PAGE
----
If the states are the laboratories of democracy, then the Republican Party has an Obamacare alternative in a test tube wending its way toward the governor’s desk in Louisiana.
The momentous-sounding Health Care Coverage for Louisiana Families Protection Act would use high-risk pools to cover residents struggling with pre-existing conditions — an issue that has bedeviled Republicans in Washington.
In Louisiana, though, the Republican idea won backing from both parties and cleared the state Senate on Monday evening on a 38-0 vote.
It now heads toward near certain approval in the state House, where the speaker is a co-sponsor, and would then reach the desk of Gov. John Bel Edwards, a Democrat who will face a tricky election-year decision of whether to sign or veto the bill.
State Attorney General Jeff Landry, a former Republican congressman, has spearheaded the effort, saying it would inject real competition into the health insurance market, reduce costs for consumers and provide a safety net for those whose pre-existing conditions, such as cancer and diabetes.
“What we’re doing is going back to federalist principles, working within the long-established powers of the state,” Mr. Landry said. “It will be interesting to see what the governor will do.”
The bill is meant to be an Obamacare replacement, poised to go into effect should a Republican-led lawsuit against the 2010 federal health care law succeed. Mr. Landry is one of the Republican state attorneys general taking part in that challenge.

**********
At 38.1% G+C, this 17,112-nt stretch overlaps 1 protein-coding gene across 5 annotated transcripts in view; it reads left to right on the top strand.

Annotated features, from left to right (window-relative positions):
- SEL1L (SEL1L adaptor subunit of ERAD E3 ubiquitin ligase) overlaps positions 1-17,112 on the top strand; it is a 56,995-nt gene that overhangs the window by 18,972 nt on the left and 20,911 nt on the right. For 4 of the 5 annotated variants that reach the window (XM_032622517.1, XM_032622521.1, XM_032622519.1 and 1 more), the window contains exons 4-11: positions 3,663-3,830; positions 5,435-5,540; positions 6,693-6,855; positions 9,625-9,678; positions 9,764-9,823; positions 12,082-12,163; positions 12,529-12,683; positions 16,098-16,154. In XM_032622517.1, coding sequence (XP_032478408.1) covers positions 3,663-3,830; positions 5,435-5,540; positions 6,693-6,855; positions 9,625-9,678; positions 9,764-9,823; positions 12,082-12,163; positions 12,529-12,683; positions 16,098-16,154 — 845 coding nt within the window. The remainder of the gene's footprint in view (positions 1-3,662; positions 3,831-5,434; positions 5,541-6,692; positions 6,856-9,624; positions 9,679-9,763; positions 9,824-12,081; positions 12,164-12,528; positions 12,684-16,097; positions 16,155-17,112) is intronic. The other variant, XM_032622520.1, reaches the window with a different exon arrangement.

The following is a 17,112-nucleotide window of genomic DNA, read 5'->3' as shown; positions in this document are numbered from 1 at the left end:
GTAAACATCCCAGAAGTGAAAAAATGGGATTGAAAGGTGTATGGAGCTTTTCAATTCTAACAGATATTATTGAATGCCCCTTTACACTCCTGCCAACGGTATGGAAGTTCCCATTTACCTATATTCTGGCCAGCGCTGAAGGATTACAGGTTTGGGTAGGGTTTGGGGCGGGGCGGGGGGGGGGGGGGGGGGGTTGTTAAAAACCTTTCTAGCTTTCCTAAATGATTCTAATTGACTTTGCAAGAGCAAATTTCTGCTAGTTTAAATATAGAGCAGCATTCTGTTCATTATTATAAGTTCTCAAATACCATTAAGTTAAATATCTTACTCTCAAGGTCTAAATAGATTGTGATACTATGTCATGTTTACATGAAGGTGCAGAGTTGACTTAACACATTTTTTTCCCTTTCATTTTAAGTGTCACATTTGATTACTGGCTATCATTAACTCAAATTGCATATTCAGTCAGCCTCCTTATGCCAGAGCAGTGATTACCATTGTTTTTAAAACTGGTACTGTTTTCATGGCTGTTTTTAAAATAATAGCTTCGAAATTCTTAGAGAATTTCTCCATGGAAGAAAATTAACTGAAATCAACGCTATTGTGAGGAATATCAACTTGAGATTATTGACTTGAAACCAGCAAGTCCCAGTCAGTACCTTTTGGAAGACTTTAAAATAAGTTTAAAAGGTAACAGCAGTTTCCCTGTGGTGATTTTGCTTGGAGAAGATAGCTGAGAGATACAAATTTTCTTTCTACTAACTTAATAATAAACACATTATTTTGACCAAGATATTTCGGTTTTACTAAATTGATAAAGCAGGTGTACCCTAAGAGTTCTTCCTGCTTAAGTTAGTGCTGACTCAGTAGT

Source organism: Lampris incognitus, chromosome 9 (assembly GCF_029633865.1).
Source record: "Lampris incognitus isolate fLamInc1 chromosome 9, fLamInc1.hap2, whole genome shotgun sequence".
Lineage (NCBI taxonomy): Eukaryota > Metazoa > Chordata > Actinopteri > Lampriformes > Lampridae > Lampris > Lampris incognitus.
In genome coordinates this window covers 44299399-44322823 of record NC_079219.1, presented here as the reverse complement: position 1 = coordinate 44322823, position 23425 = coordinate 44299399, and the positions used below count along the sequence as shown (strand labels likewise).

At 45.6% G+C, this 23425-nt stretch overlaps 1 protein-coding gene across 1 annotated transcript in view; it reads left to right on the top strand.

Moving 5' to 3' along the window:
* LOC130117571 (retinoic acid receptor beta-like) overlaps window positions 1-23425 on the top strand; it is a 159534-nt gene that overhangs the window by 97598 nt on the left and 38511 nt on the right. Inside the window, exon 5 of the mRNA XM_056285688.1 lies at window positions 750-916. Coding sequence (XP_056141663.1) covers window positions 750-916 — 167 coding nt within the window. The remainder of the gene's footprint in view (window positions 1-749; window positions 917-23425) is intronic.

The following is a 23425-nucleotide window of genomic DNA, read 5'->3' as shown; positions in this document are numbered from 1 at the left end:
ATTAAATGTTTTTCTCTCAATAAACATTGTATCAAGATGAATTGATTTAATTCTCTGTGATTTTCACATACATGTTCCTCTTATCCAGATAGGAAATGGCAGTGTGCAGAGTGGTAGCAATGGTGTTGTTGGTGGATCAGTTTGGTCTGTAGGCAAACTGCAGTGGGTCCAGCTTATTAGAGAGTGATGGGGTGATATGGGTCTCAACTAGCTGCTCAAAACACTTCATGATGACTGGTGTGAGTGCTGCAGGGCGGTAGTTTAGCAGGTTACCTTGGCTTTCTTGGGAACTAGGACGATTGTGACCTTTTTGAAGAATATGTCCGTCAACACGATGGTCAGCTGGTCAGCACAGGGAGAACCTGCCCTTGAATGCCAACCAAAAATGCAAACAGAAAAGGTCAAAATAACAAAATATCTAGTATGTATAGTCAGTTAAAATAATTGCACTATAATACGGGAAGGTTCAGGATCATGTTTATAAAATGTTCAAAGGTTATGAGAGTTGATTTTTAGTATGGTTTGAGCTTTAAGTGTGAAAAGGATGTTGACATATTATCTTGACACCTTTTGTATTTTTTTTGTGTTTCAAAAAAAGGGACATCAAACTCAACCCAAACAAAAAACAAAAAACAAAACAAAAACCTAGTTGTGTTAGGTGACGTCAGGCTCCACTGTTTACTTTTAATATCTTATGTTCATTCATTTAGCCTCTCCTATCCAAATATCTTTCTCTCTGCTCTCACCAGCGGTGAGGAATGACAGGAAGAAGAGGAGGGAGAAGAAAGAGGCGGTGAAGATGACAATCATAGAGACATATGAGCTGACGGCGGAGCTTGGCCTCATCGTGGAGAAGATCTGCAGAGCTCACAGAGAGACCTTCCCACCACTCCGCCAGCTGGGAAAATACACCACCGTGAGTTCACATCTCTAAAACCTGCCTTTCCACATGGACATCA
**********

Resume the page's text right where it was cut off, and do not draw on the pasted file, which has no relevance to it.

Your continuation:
The bill would call for Louisiana’s insurance commission to open the insurance market to anyone not covered by an employer’s plan.
Following carefully crafted rules, insurance companies and the state commissioner would determine who belongs in a high-risk pool, what the bill’s sponsors repeatedly stress as a “guaranteed benefits pool.” The key is that buyers would not know who is in the pool.
That pool would be funded through a monthly charge on every policy sold and with money the state pays Washington through a niche in Obamacare regulations.
“We have a real opportunity here to be the first in the nation to recognize what we all know is true: that the Affordable Care Act is unaffordable and does not work,” Mr. Landry said. “This will put things back in the consumer’s hand.”
There are still questions, such as where some of the money to run the program would come from. State officials hope to tap tens of millions of dollars in Affordable Care Act subsidies that would be freed up if the law is struck down.
Mr. Edwards‘ counterproposal was shot down in committee last week.
The governor, meanwhile, has attacked Mr. Landry’s bill in local media accounts, saying it would be too expensive and would endanger what he claims are 850,000 state residents with pre-existing conditions, more than 18% of the population.
His staff reiterated that figure Tuesday when discussing his views with The Washington Times. While Mr. Edwards has not decided whether he will approve or veto the measure, he remains convinced that Mr. Landry created an issue where none existed.